Academy Award-winning filmmaker Chuck Workman’s documentary ‘What Is Cinema?’ tackles the question of its title through over 100 clips and new interviews with Mike Leigh, Jonas Mekas, Yvonne Rainer, David Lynch, video artist Bill Viola, Robert Altman, Kelly Reichardt, Costa-Gavras, Ken Jacobs, Michael Moore, critic J. Hoberman, and others, and with archival interviews from Robert Bresson, Alfred Hitchcock, Chantal Akerman, Akira Kurosawa, Abbas Kiarostami, and more. The film also includes commissioned sequences from experimental artists Lewis Klahr and Phil Solomon.
Find More Information and Tickets to ‘What is Cinema?’ at the 2013 DOC NYC on Tuesday, November 19 @ IFC Center –Here
What was your philosophy behind discovering and utilizing the immense amounts of archival footage for this film?
I was primarily looking for films that contained artfulness in the way they used the tools of cinema, and which weren’t primarily entertainment or story-telling devices. Many of the filmmakers included are personal favorites, or their films are, but I found that some of my favorites didn’t seem to fit when they were too oriented toward mass entertainment and eventually potential profit. The problem is, movies are expensive, and responsible filmmakers want to create a return for their investors. Most of us feel this way, even the experimental filmmakers, but it should never be the primary requirement.
In your opinion, how does the medium of cinema differ from other visual art?
Cinema uses pieces of time, to use an old cliché. It uses actual pieces of reality. A painter has line and color, a musician has sound. We have the actual, even when we use it artificially. It’s a lot to work with.
Can you give an example or two of truly cinematic experiences from the last decade?
I made a film about Jonas Mekas recently and got to really know his films. I think his very direct method of making films from his own life is extraordinary. He continues to do this to the present day.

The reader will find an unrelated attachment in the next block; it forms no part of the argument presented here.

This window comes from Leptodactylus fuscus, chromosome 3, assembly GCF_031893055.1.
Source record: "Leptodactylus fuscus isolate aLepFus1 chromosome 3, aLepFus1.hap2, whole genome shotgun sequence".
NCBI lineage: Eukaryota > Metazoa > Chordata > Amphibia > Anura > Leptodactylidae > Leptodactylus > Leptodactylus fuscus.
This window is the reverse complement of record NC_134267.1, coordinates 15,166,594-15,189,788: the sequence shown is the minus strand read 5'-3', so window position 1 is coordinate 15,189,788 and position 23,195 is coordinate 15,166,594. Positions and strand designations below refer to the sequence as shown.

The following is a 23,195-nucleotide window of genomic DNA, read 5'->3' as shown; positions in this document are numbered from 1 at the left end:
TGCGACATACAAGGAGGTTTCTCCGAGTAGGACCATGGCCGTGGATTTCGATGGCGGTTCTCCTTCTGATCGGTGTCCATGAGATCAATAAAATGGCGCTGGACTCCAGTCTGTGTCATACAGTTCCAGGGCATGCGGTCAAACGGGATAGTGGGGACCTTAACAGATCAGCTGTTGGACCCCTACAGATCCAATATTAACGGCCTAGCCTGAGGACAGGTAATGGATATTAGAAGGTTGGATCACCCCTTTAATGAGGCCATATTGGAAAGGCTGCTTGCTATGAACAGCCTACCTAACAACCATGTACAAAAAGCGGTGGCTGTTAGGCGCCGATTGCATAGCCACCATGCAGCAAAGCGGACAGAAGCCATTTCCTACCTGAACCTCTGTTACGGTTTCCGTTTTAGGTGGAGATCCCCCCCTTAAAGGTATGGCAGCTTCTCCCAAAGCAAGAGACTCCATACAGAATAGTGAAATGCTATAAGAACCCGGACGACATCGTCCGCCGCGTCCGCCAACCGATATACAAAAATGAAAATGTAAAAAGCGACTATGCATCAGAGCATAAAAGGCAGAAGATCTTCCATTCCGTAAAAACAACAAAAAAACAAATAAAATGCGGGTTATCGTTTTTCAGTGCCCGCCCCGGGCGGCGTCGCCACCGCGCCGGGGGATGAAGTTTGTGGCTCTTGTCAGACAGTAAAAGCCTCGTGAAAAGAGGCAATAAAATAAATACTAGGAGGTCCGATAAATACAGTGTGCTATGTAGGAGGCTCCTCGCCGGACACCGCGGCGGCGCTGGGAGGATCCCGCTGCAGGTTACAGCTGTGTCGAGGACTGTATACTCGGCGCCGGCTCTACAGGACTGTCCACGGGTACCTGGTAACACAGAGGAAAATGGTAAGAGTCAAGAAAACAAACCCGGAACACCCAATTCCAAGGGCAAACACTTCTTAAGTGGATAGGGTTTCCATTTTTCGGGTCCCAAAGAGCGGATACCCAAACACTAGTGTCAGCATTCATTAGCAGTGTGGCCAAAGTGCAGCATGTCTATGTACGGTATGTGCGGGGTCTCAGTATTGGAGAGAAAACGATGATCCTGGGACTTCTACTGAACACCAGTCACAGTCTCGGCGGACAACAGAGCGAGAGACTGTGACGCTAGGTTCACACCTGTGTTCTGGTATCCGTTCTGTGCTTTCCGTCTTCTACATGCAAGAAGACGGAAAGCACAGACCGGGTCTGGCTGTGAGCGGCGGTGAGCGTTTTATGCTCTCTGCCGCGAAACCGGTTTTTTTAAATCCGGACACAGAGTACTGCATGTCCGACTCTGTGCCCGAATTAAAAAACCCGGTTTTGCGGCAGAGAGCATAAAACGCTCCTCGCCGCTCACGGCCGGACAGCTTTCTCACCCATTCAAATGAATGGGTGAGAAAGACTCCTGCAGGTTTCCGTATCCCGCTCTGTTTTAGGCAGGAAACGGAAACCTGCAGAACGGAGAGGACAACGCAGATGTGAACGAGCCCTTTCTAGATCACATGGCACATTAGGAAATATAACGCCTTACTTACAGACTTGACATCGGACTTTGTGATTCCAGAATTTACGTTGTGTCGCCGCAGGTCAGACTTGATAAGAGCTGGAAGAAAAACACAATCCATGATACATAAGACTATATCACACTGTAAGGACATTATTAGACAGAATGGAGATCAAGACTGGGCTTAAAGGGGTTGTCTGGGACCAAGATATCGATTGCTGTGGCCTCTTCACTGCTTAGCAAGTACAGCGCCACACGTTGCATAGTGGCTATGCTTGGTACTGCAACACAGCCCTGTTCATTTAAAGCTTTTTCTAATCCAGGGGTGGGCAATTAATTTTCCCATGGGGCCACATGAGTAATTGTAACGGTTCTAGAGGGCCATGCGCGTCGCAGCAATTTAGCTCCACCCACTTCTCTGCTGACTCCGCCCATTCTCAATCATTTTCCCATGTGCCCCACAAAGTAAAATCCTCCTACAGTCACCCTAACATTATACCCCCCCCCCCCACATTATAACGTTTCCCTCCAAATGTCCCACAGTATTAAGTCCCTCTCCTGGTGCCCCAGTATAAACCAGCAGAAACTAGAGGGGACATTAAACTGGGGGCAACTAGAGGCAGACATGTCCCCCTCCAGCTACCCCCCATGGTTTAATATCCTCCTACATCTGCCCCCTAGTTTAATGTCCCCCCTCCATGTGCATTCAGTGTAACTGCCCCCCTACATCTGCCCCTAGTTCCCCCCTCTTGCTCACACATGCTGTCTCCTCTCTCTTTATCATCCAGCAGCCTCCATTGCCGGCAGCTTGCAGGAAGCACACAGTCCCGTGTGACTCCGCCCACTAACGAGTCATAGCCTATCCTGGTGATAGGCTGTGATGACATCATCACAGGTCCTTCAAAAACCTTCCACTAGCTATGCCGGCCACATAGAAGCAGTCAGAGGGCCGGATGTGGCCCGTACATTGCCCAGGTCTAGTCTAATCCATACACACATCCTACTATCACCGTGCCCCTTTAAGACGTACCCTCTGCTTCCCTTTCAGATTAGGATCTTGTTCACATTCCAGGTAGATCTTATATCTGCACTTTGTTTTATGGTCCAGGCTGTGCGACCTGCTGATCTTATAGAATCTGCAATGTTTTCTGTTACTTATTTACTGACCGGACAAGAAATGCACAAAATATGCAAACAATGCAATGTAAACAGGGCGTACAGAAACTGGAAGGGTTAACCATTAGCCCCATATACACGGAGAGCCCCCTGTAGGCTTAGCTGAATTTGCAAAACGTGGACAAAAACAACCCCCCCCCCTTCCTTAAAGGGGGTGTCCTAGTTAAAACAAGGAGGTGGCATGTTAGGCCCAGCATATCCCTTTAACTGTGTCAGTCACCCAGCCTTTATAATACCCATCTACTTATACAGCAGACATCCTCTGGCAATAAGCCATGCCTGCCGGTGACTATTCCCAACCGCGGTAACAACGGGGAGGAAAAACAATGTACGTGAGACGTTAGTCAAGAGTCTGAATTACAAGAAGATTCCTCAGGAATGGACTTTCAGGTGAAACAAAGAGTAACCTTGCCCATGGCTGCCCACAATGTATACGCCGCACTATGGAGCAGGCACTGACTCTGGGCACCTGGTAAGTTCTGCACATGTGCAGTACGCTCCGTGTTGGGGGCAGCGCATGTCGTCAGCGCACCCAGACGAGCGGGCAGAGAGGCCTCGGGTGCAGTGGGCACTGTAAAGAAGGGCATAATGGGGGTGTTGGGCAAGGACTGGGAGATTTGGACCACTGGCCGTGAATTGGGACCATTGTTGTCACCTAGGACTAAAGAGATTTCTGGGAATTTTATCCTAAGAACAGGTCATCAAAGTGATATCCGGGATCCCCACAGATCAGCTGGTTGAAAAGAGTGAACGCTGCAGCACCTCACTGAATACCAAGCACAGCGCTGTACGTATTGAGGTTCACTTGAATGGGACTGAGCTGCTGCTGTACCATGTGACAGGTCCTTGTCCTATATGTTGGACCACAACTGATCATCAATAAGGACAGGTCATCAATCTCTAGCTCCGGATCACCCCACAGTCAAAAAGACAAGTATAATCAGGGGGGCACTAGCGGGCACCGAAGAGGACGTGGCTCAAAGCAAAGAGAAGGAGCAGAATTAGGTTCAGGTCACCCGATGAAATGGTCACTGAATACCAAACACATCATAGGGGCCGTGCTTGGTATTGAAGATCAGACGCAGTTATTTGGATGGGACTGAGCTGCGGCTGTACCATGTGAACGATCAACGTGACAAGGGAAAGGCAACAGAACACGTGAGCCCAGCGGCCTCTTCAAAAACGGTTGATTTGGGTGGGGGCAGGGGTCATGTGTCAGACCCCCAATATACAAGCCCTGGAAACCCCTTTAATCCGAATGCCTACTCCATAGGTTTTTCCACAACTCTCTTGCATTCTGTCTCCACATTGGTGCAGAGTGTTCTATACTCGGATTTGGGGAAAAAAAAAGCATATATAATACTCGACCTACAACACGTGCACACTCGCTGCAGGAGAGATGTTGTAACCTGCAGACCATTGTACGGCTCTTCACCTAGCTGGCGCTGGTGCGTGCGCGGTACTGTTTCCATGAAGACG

Abbas Kiarostami melds together the real and the fanciful, using documentary and story, in a self-reflexive way that I never saw before.
Mike Leigh continues to amaze me. Like a painter, he found his own style early and continues to enrich it.
Each of the above all create a form of art, although through very different cinematic means.
Where does the documentary form in the spectrum of cinema?
To quote Mekas, everything in cinema is real. Even when Brakhage paints on the film, the colors are real. Actors are real people pretending to be someone else. So given that, documentaries, if they go beyond reportage, are forms of cinema without the pretense of made-up characters or stories. But the great ones are just as made-up as a narrative.
Are cinema and technology as intertwined as they are made out to be (sound, color, digital for example)? In other words, is their no cinema without technological volatility?
Films and technology work together, and technology affects the cinema in many ways, but some form of art is more important in the long run. Consider the cave paintings in Lascaux or the silent films of Dreyer or the way Kubrick transforms technology into cinema. The content goes way beyond the technical means of expression.